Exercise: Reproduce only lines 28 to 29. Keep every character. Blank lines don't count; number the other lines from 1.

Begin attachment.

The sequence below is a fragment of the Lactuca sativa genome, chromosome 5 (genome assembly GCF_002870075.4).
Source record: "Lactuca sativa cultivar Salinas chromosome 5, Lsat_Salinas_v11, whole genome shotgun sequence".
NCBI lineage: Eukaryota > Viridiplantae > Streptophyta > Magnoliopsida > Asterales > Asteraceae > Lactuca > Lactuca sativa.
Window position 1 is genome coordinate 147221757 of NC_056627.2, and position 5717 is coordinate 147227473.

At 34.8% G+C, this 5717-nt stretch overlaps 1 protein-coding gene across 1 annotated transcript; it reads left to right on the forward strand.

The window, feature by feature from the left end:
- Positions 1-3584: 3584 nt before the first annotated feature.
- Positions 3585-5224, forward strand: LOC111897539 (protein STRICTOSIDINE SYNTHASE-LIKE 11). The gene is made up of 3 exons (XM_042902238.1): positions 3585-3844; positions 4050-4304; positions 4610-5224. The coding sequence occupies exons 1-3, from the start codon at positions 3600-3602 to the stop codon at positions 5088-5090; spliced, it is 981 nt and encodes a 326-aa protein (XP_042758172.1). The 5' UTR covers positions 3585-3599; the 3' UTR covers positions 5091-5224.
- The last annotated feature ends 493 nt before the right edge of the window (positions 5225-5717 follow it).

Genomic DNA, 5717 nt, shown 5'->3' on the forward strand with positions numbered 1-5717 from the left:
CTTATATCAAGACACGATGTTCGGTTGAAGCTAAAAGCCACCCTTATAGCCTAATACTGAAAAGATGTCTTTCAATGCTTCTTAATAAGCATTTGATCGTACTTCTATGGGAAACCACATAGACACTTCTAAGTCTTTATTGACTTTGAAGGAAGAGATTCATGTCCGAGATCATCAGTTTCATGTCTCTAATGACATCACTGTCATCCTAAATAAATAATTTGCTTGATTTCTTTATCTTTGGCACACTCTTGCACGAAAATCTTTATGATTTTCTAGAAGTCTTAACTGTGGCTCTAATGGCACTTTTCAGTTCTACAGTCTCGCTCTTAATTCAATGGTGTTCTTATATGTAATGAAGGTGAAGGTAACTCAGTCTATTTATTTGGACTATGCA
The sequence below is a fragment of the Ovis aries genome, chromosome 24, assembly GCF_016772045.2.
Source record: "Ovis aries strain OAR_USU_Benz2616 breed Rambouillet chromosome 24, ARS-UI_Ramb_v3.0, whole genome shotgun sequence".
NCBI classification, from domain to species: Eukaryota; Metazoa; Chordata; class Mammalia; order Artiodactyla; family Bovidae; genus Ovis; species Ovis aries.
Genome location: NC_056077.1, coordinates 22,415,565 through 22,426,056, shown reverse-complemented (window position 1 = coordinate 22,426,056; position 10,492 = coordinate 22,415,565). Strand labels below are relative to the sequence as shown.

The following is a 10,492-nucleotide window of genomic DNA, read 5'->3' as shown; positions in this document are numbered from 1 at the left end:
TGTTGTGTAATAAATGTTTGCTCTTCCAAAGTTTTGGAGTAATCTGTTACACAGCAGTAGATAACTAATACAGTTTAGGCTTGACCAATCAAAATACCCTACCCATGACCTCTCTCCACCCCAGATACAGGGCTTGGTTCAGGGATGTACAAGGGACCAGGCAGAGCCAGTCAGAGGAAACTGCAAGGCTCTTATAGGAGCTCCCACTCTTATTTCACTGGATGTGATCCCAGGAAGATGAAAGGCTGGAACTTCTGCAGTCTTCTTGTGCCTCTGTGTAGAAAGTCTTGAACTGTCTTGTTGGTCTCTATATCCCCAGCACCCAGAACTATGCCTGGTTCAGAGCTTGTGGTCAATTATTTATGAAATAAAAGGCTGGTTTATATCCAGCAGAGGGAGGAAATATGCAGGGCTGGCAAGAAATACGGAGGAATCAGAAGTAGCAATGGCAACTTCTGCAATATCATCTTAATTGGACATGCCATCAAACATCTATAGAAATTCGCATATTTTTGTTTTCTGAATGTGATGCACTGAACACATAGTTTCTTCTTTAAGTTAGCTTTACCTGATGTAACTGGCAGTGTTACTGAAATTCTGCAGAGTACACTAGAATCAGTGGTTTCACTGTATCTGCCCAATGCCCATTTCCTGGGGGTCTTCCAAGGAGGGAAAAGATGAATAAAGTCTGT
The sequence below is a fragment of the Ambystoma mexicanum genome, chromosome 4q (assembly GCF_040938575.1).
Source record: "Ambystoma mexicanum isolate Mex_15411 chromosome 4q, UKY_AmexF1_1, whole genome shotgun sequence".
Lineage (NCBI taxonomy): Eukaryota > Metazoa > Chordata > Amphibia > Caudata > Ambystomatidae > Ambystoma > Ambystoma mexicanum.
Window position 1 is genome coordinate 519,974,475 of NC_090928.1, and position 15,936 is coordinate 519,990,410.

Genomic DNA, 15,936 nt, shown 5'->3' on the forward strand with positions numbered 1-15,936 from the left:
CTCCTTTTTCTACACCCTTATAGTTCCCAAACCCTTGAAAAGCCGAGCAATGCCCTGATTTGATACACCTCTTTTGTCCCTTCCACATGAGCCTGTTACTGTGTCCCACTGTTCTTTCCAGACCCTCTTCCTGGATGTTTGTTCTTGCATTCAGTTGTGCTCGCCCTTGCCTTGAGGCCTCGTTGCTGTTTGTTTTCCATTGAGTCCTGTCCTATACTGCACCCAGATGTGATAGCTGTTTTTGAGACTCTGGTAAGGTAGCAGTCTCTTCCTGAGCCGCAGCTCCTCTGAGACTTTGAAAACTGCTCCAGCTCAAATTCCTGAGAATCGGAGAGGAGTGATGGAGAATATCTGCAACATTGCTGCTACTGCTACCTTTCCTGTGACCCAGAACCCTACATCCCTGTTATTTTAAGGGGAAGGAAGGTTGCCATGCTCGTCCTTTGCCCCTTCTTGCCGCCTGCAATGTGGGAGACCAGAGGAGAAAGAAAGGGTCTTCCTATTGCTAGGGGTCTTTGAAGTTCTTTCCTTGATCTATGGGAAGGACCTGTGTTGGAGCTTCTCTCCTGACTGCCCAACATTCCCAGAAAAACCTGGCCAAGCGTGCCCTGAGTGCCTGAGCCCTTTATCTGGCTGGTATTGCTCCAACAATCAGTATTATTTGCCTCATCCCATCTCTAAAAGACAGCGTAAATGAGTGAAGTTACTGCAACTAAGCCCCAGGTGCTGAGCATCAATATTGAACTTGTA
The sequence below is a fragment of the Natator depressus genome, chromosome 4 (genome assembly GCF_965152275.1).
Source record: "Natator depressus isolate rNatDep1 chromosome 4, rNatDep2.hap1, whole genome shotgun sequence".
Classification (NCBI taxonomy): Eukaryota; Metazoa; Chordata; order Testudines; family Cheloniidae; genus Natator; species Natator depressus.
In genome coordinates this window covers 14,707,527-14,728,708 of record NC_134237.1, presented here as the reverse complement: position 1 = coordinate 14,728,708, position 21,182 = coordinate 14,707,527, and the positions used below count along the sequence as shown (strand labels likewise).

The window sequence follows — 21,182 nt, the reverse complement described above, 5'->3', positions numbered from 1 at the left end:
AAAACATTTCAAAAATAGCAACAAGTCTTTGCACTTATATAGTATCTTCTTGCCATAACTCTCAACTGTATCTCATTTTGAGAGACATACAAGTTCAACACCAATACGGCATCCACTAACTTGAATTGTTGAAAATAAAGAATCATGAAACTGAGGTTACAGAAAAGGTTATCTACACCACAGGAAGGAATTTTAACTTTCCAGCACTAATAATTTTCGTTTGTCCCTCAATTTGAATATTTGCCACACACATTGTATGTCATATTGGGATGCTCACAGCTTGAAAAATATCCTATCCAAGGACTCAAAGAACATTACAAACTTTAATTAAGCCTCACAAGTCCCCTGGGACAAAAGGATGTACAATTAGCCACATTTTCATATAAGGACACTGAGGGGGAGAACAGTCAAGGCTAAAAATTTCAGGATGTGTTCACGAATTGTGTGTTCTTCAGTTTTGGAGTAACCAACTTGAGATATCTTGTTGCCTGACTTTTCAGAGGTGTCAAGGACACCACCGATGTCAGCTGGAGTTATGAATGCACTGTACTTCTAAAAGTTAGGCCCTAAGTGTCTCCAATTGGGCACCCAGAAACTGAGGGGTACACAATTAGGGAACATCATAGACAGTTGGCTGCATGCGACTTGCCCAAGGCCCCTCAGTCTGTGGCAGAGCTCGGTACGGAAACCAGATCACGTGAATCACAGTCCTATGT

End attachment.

The window sequence follows — 21,182 nt, the reverse complement described above, 5'->3', positions numbered from 1 at the left end:
AAAACATTTCAAAAATAGCAACAAGTCTTTGCACTTATATAGTATCTTCTTGCCATAACTCTCAACTGTATCTCATTTTGAGAGACATACAAGTTCAACACCAATACGGCATCCACTAACTTGAATTGTTGAAAATAAAGAATCATGAAACTGAGGTTACAGAAAAGGTTATCTACACCACAGGAAGGAATTTTAACTTTCCAGCACTAATAATTTTCGTTTGTCCCTCAATTTGAATATTTGCCACACACATTGTATGTCATATTGGGATGCTCACAGCTTGAAAAATATCCTATCCAAGGACTCAAAGAACATTACAAACTTTAATTAAGCCTCACAAGTCCCCTGGGACAAAAGGATGTACAATTAGCCACATTTTCATATAAGGACACTGAGGGGGAGAACAGTCAAGGCTAAAAATTTCAGGATGTGTTCACGAATTGTGTGTTCTTCAGTTTTGGAGTAACCAACTTGAGATATCTTGTTGCCTGACTTTTCAGAGGTGTCAAGGACACCACCGATGTCAGCTGGAGTTATGAATGCACTGTACTTCTAAAAGTTAGGCCCTAAGTGTCTCCAATTGGGCACCCAGAAACTGAGGGGTACACAATTAGGGAACATCATAGACAGTTGGCTGCATGCGACTTGCCCAAGGCCCCTCAGTCTGTGGCAGAGCTCGGTACGGAAACCAGATCACGTGAATCACAGTCCTATGT